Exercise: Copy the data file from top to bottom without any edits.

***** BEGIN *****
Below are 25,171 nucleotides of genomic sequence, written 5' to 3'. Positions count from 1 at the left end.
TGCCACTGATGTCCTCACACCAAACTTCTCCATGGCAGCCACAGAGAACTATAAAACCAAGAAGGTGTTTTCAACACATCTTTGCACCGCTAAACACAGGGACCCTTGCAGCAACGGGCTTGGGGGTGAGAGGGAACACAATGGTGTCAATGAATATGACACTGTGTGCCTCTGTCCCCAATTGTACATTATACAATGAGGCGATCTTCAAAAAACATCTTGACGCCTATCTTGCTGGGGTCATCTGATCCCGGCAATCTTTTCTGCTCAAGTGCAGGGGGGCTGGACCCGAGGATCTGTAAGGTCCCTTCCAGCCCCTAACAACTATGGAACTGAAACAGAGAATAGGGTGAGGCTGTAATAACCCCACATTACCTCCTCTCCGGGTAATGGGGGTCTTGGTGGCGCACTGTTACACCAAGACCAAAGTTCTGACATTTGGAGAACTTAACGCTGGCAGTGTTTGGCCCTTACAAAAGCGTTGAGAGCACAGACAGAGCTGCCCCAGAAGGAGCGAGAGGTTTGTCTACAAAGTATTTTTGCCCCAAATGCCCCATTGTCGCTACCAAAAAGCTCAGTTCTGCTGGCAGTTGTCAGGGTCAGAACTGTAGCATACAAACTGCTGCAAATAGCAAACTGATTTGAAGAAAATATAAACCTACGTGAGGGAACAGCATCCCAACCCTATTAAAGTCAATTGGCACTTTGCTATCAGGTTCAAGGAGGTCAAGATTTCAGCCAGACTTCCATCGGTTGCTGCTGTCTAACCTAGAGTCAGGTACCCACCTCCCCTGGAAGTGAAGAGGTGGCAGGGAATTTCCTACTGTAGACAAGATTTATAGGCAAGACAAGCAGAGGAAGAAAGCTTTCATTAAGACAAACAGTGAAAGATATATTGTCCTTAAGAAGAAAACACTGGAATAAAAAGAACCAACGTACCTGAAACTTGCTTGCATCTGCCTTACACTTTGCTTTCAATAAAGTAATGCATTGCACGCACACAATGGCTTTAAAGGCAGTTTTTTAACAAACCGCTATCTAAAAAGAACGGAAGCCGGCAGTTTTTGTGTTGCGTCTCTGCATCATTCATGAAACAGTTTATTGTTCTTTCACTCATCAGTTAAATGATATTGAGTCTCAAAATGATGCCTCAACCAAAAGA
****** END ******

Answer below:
Below are 25,171 nucleotides of genomic sequence, written 5' to 3'. Positions count from 1 at the left end.
TGCCACTGATGTCCTCACACCAAACTTCTCCATGGCAGCCACAGAGAACTATAAAACCAAGAAGGTGTTTTCAACACATCTTTGCACCGCTAAACACAGGGACCCTTGCAGCAACGGGCTTGGGGGTGAGAGGGAACACAATGGTGTCAATGAATATGACACTGTGTGCCTCTGTCCCCAATTGTACATTATACAATGAGGCGATCTTCAAAAAACATCTTGACGCCTATCTTGCTGGGGTCATCTGATCCCGGCAATCTTTTCTGCTCAAGTGCAGGGGGGCTGGACCCGAGGATCTGTAAGGTCCCTTCCAGCCCCTAACAACTATGGAACTGAAACAGAGAATAGGGTGAGGCTGTAATAACCCCACATTACCTCCTCTCCGGGTAATGGGGGTCTTGGTGGCGCACTGTTACACCAAGACCAAAGTTCTGACATTTGGAGAACTTAACGCTGGCAGTGTTTGGCCCTTACAAAAGCGTTGAGAGCACAGACAGAGCTGCCCCAGAAGGAGCGAGAGGTTTGTCTACAAAGTATTTTTGCCCCAAATGCCCCATTGTCGCTACCAAAAAGCTCAGTTCTGCTGGCAGTTGTCAGGGTCAGAACTGTAGCATACAAACTGCTGCAAATAGCAAACTGATTTGAAGAAAATATAAACCTACGTGAGGGAACAGCATCCCAACCCTATTAAAGTCAATTGGCACTTTGCTATCAGGTTCAAGGAGGTCAAGATTTCAGCCAGACTTCCATCGGTTGCTGCTGTCTAACCTAGAGTCAGGTACCCACCTCCCCTGGAAGTGAAGAGGTGGCAGGGAATTTCCTACTGTAGACAAGATTTATAGGCAAGACAAGCAGAGGAAGAAAGCTTTCATTAAGACAAACAGTGAAAGATATATTGTCCTTAAGAAGAAAACACTGGAATAAAAAGAACCAACGTACCTGAAACTTGCTTGCATCTGCCTTACACTTTGCTTTCAATAAAGTAATGCATTGCACGCACACAATGGCTTTAAAGGCAGTTTTTTAACAAACCGCTATCTAAAAAGAACGGAAGCCGGCAGTTTTTGTGTTGCGTCTCTGCATCATTCATGAAACAGTTTATTGTTCTTTCACTCATCAGTTAAATGATATTGAGTCTCAAAATGATGCCTCAACCAAAAGA